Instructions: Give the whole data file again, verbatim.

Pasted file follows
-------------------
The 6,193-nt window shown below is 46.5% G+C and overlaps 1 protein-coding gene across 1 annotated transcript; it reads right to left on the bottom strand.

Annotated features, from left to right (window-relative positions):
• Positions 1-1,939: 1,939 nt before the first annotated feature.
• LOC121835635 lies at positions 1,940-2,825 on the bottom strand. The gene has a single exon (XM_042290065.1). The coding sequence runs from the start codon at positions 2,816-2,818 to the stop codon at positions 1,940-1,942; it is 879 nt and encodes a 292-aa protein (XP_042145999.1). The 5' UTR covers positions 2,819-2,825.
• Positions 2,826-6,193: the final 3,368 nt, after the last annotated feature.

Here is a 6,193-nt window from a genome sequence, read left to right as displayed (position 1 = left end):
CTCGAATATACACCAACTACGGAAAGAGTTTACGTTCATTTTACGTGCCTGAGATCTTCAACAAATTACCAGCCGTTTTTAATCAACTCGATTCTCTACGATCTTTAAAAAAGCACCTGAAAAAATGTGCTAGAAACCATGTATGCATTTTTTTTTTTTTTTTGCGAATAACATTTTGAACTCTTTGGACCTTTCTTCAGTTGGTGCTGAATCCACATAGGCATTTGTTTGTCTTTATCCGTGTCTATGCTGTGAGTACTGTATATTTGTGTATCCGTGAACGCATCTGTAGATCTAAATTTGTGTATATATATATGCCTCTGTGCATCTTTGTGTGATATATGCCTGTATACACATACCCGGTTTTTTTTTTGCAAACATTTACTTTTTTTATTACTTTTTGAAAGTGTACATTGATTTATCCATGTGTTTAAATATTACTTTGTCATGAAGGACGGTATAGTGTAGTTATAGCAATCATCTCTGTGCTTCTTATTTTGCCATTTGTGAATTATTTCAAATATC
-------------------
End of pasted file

The 6,193-nt window shown below is 46.5% G+C and overlaps 1 protein-coding gene across 1 annotated transcript; it reads right to left on the bottom strand.

Annotated features, from left to right (window-relative positions):
• Positions 1-1,939: 1,939 nt before the first annotated feature.
• LOC121835635 lies at positions 1,940-2,825 on the bottom strand. The gene has a single exon (XM_042290065.1). The coding sequence runs from the start codon at positions 2,816-2,818 to the stop codon at positions 1,940-1,942; it is 879 nt and encodes a 292-aa protein (XP_042145999.1). The 5' UTR covers positions 2,819-2,825.
• Positions 2,826-6,193: the final 3,368 nt, after the last annotated feature.

Here is a 6,193-nt window from a genome sequence, read left to right as displayed (position 1 = left end):
CTCGAATATACACCAACTACGGAAAGAGTTTACGTTCATTTTACGTGCCTGAGATCTTCAACAAATTACCAGCCGTTTTTAATCAACTCGATTCTCTACGATCTTTAAAAAAGCACCTGAAAAAATGTGCTAGAAACCATGTATGCATTTTTTTTTTTTTTTTGCGAATAACATTTTGAACTCTTTGGACCTTTCTTCAGTTGGTGCTGAATCCACATAGGCATTTGTTTGTCTTTATCCGTGTCTATGCTGTGAGTACTGTATATTTGTGTATCCGTGAACGCATCTGTAGATCTAAATTTGTGTATATATATATGCCTCTGTGCATCTTTGTGTGATATATGCCTGTATACACATACCCGGTTTTTTTTTTGCAAACATTTACTTTTTTTATTACTTTTTGAAAGTGTACATTGATTTATCCATGTGTTTAAATATTACTTTGTCATGAAGGACGGTATAGTGTAGTTATAGCAATCATCTCTGTGCTTCTTATTTTGCCATTTGTGAATTATTTCAAATATC